Inclusion doesn’t happen by accident: Measuring inclusion in a way that matters

Research overwhelmingly supports the same conclusion: Companies must aspire to have a diverse workforce. Over a decade of empirical research shows that more diverse companies outperform less diverse companies (2015; 2018; 2020). Coupled with increasingly stronger norms around social justice, more and more companies feel compelled to focus on recruiting and promoting a workforce composed of individuals from differing backgrounds, experiences, and identities.

However, diversity alone is not the full story. Consider a U.S.-based biotech company that was elated with their steadily increasing representation of underrepresented minorities (URMs). Despite exceeding the industry benchmark and nearing a percentage that was representative of the U.S. population, they were not seeing the expected improvements in performance. What were they missing?

In order for a diverse workforce to flourish, companies must also enhance inclusion, or the degree to which employees are embraced and enabled to make meaningful contributions. When we comprehensively measured inclusion at the same biotech company, we found a large gap in the experiences of inclusion between URM employees and their white counterparts. This was the missing piece to the puzzle: Once the company implemented targeted interventions to enhance feelings of inclusion for their URM employees, they started to see the performance benefits of a more diverse workforce.

Our model for measuring inclusion

The story of this biotech company is not unique. Seeing so many companies ignore inclusion or struggle to measure it inspired us to embark on a robust research journey to create a scientifically valid inclusion framework and assessment. The result is a tool that can be used to reveal actionable insights to help organizations drive targeted changes in an impactful way for employees. Indeed, we find that employees in organizations with higher (versus lower) scores on our inclusion assessment are 45 percent more likely to stay at their organization and 90 percent more likely to go out of their way to help a colleague.

Our inclusion model (see exhibit) covers two key employee elements. Personal experience captures how employees individually experience belonging, whether they feel encouraged to bring their full, authentic selves to work, and how empowered they are to make meaningful contributions. Enterprise perception captures how employees view the strength of acceptance, camaraderie, and fairness across the full enterprise. Comparing these two elements can highlight discrepancies that may occur between them. For example, an employee may perceive that an organization broadly has the systems in place to facilitate inclusion (e.g., fair and unbiased performance evaluations) while simultaneously feeling that they are not personally included (e.g., not having a voice in team decisions).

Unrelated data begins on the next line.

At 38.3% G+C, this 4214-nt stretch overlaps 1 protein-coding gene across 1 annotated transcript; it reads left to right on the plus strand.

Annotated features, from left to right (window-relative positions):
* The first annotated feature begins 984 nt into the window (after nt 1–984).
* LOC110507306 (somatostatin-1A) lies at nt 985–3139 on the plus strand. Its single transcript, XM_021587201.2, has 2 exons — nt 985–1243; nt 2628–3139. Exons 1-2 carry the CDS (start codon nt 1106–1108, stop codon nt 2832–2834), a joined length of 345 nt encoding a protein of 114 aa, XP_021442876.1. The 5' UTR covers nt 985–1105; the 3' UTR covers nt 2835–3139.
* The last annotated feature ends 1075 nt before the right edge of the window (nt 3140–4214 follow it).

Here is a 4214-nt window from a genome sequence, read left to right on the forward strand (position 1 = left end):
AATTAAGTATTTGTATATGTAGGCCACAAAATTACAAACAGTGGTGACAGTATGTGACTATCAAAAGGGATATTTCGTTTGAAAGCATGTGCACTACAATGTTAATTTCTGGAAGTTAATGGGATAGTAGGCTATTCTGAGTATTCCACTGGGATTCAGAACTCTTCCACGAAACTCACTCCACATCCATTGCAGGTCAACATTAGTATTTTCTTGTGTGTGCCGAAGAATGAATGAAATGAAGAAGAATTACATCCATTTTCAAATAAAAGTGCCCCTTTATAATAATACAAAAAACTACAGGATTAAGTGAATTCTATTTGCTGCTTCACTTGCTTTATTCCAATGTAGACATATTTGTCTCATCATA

Inclusion doesn't happen by accident Measuring inclusion in a way that matters

The aforementioned example illustrates that strong diversity, equity, and inclusion (DE&I) policies are necessary but not sufficient to foster inclusion. In fact, meaningful actions from leaders, peers, and teams are all required, along with accompanying overall organizational systems. Future posts in this series will explore these various shapers of inclusion as well as the specific practices each group of actors must take to generate inclusion across an organization and within individuals.

As we continue to help companies improve DE&I, we learn more about how companies can meet employee needs and maximize performance through the power of a diverse workforce. The ability to measure inclusion with unprecedented precision in reach means that companies can finally form concrete insights into where inclusion lacks and thrives, as well as the different experiences of inclusion across employee groups, and thus better achieve the full benefits of diversity and equity in their organizations.

The authors would like to thank Ruth Imose, Laura London, David Mendelsohn, Laura Pineault, and Stephanie Smallets for their meaningful contributions to this post.

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